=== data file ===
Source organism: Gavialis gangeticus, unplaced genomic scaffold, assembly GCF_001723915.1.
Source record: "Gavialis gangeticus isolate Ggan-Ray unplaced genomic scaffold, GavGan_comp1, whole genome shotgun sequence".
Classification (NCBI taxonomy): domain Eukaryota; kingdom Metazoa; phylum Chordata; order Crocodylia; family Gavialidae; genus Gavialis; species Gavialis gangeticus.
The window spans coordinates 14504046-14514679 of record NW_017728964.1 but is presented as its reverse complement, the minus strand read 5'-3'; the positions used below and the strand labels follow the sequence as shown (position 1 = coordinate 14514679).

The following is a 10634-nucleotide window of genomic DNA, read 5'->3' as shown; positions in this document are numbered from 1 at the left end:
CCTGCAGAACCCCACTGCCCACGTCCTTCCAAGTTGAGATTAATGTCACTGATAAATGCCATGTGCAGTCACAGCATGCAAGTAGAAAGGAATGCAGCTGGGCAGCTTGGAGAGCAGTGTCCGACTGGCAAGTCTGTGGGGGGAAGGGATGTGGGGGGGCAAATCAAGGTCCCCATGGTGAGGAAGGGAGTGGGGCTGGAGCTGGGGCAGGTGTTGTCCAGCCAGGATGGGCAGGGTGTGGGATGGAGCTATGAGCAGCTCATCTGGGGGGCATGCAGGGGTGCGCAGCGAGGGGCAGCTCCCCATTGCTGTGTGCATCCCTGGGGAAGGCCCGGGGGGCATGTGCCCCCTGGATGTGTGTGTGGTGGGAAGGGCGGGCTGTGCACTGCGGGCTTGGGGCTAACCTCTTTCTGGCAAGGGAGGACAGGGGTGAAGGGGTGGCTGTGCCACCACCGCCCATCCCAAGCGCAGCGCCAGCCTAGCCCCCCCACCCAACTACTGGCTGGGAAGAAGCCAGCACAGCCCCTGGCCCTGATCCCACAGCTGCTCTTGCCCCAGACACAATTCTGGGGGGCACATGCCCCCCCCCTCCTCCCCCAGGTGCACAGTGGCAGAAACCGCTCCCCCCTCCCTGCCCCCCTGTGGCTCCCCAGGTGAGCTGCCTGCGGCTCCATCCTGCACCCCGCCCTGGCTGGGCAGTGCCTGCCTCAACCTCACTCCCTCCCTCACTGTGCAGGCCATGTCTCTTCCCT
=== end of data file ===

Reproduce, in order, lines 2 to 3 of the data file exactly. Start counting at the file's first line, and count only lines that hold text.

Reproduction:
Source record: "Gavialis gangeticus isolate Ggan-Ray unplaced genomic scaffold, GavGan_comp1, whole genome shotgun sequence".
Classification (NCBI taxonomy): domain Eukaryota; kingdom Metazoa; phylum Chordata; order Crocodylia; family Gavialidae; genus Gavialis; species Gavialis gangeticus.